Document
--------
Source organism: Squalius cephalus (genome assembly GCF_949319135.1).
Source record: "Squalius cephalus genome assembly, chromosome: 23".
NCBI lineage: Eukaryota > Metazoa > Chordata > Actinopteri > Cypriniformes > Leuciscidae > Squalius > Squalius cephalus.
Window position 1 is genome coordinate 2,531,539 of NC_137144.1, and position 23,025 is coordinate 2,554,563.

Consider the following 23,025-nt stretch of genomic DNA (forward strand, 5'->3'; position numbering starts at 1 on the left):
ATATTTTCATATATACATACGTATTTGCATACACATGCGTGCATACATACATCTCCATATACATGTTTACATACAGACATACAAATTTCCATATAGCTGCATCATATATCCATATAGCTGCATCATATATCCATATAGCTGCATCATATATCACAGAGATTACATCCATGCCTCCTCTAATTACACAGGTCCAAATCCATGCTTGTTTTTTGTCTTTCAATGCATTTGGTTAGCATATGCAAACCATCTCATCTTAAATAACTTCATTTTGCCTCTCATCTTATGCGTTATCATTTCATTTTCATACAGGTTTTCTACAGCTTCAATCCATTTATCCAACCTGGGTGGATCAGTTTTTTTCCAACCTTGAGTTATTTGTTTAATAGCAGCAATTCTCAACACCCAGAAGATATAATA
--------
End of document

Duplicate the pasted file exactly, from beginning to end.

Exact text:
Source organism: Squalius cephalus (genome assembly GCF_949319135.1).
Source record: "Squalius cephalus genome assembly, chromosome: 23".
NCBI lineage: Eukaryota > Metazoa > Chordata > Actinopteri > Cypriniformes > Leuciscidae > Squalius > Squalius cephalus.
Window position 1 is genome coordinate 2,531,539 of NC_137144.1, and position 23,025 is coordinate 2,554,563.

Consider the following 23,025-nt stretch of genomic DNA (forward strand, 5'->3'; position numbering starts at 1 on the left):
ATATTTTCATATATACATACGTATTTGCATACACATGCGTGCATACATACATCTCCATATACATGTTTACATACAGACATACAAATTTCCATATAGCTGCATCATATATCCATATAGCTGCATCATATATCCATATAGCTGCATCATATATCACAGAGATTACATCCATGCCTCCTCTAATTACACAGGTCCAAATCCATGCTTGTTTTTTGTCTTTCAATGCATTTGGTTAGCATATGCAAACCATCTCATCTTAAATAACTTCATTTTGCCTCTCATCTTATGCGTTATCATTTCATTTTCATACAGGTTTTCTACAGCTTCAATCCATTTATCCAACCTGGGTGGATCAGTTTTTTTCCAACCTTGAGTTATTTGTTTAATAGCAGCAATTCTCAACACCCAGAAGATATAATA